Wood like any others materials has come up in so many types. But we need to know their characteristic so we know how to use them for the wood carving. As each of the woods has different texture and color, we will need some guidance on which woods that we have to use for our purpose. In this article we will learn some tips of woods which we can use.
Honduras Mahogany (43 lb.)
There are various species of mahogany, but from the carver's point of view the characteristics are similar. It is a good carving wood and of a beautiful rich red color. The grain is usually fairly straight. It does split rather easily and care must be taken in carving when this tendency is apparent. Mahogany glues well and takes a fine polish.
Red Maple (38 lb.)
A wood with easy workability, red maple is used in woodenware, cabinetwork, and furniture.
Silver Maple (35 lb.)
This soft maple is employed a great deal in trim and paneling.
Sugar Maple (42 lb.)
This wood has a fine natural luster and is quite stable when properly dried.
Oak (43 lb.)
For hundreds of years oak has been esteemed as one of America's finest woods. Although it is not eminently suited for small detail, it lends itself well to bold carving. It resembles ash and sweet chestnut in grain character.
Northern White Pine (25 lb.)
Finely textured and of the usual yellow-white color of pine, this is an excellent wood for carving, because it is both easily worked and inexpensive.
Ponderosa Pine (28 lb.)
This wood has a fine grain and finishes well. It is quite soft and of easy workability. It is a preferred material in paneling.
Sugar Pine (25 lb.)
Like that of most pines, the wood of the sugar pine is a yellowish white in color, straight grained, and durable. A soft wood, it is easily carved by hand and will present no difficulties to the beginner. The grain of this pine is particularly stable and even.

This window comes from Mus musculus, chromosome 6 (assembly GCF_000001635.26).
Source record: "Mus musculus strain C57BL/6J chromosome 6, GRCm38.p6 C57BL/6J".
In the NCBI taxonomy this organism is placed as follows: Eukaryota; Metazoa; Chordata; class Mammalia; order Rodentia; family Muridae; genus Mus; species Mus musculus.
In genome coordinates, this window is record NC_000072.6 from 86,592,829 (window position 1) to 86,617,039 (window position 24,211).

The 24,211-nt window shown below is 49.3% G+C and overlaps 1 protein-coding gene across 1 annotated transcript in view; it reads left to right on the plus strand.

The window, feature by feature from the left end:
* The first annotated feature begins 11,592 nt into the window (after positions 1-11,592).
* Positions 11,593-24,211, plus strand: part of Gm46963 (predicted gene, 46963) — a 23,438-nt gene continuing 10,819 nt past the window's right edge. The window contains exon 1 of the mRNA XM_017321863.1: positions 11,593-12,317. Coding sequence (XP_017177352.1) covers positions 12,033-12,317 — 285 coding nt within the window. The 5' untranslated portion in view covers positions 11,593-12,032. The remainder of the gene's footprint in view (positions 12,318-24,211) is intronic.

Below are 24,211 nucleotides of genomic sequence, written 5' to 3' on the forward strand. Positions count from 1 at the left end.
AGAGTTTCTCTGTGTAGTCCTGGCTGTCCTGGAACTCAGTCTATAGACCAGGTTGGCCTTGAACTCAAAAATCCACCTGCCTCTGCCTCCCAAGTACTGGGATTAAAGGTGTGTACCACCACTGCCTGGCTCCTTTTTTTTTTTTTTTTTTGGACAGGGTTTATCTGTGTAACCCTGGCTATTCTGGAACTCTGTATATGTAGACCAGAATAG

Indian Rosewood (54 lb.)
Rosewood is a rich, dark brown with dusky blackish markings and sometimes has a purplish tinge. It is hard and heavy and takes a very fine polish. It is excellent for carving but not inexpensive to buy. It is often used in the manufacture of musical instruments, billiard cues and fine inlay.
Eastern Spruce (28 lb.)
A soft wood, with fair workability, it is especially favored for its soft and satiny texture. Although it is a strong wood, this spruce is not decay resistant. It is used particularly for making patterns and musical instruments.
Sycamore (40 lb.)
Sycamore is white but turns light brown in the open air. It is very easy to carve. The grain is straight and indistinct. If used out of doors it should be protected against the weather as it rots very easily. It is fairly hard and is used for rollers, table tops, and textile machinery.
Teak (41 lb.)
Teak is a rich golden brown. It carves readily but has a rather coarse and uneven texture. It is durable under almost any climatic conditions. The wood contains aromatic oils which act as a preservative. Its tough nature tends to blunt tools. The grain is straight but undulating a quality peculiar to trees grown in dry soils. Teak is grown in India, Burma, and other countries of the Far East.
Black (American) Walnut (38 lb.)
This wood of rich color and distinctive figure makes beautiful carvings for fine furniture, veneers, and cabinetwork. It is a hardwood.
Willow (30 lb.)
Willow is straight grained, soft but tough. The wood is whitish to pale brown in the center. It seasons without difficulty and is suitable for carved toys.
Yew (46 lb.)
Perhaps the most beautiful of the conifer woods. It is hard, with a fine decorative grain, excellent for wood carving, cabinetwork and turnery.